Jonathan Sexton outside of Bread of Heaven in Alcoa, 2011
The last time Jonathan Sexton performed in East Tennessee was on a stage in Maryville at the 2011 Foothills Fall Festival, but that’ll change later on this month.
Sexton, former bandleader of Jonathan Sexton and The Big Love Choir and a former member of Oversoul, Redhouse Project and The Whiskey Scars, will debut his new project, Badlands, on Thanksgiving night at Preservation Pub in downtown Knoxville. Since the launch of the mobile software platform Artist Growth — a project he founded with Knoxville expatriate and Nashville singer-songwriter Matt Urmy — he simply hasn’t had the time, he said.
“Everything’s finally kind of leveling out, and that’s why I’ve had time to do a band,” he said. “I don’t have time to get in the van and drive all over the country, but I’ve got time to rehearse a night a week and play a gig every now and then. Thanksgiving at Preservation Pub has a special place in my heart, because that’s when and where Whiskey Scars started. It’s just a good night.”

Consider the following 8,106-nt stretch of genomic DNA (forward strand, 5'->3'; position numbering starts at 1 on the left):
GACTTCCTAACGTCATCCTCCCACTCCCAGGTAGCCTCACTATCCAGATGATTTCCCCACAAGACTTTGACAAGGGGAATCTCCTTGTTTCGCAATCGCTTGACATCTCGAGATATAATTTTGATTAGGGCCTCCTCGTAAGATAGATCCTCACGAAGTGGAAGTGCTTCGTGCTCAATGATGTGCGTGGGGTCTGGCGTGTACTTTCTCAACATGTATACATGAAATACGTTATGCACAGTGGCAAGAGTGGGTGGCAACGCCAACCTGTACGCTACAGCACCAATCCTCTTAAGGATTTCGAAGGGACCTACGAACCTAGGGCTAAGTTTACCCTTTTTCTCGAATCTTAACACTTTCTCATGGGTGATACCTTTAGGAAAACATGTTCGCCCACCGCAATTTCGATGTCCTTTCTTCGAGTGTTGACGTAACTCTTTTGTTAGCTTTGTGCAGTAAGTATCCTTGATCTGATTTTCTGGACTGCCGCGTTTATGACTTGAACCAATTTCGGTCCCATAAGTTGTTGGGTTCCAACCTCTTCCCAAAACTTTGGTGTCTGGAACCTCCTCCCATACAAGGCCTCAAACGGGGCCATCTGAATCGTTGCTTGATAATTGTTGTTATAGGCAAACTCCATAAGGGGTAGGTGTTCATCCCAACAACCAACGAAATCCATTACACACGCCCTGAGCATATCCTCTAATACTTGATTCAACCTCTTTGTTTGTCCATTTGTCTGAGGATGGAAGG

Badlands features former Big Love Choir members Andrew Sexton (Jonathan’s dad) and drummer Dave “The Animal” Campbell (also a member of The Coveralls and a number of other projects) on vocals. The group is rounded out by Andrew Bryant on drums and Aram Takvoryan on bass. It’s a cover project, Sexton said, and the guys play “mostly ’70s hard rock.”
“Thin Lizzy, AC/DC, Bad Company,” he added. “I was just looking for a reason to hang out and rock out, but with no pressure, and I wanted something that can exist without me. If those guys get a gig and can’t come, they can find a sub, where as if I’m the lead singer and the songwriter, that’s not the case.”
In the meantime, he’s looking at putting together an original Jonathan Sexton project sometime next year. He still travels to Nashville three days a week for Artist Growth business, and he’s looking at an August date for a wedding to his long-time girlfriend (and Big Love Choir bandmate) Elodie Lafont. In the meantime, though, he’s excited about playing music again.
“I want to play for the love of it and not to chase a career; just something on the side that won’t take up a lot of time but will scratch an itch,” he said. “I suffer from the same thing any artist suffers from — wanting to do someting different — but I haven’t had time or energy to commit to deciding on what’s next for me as a songwriter and an original project. I’m thinking real hard about it, and I still jot down ideas all the time. The songwriting muscle still works.”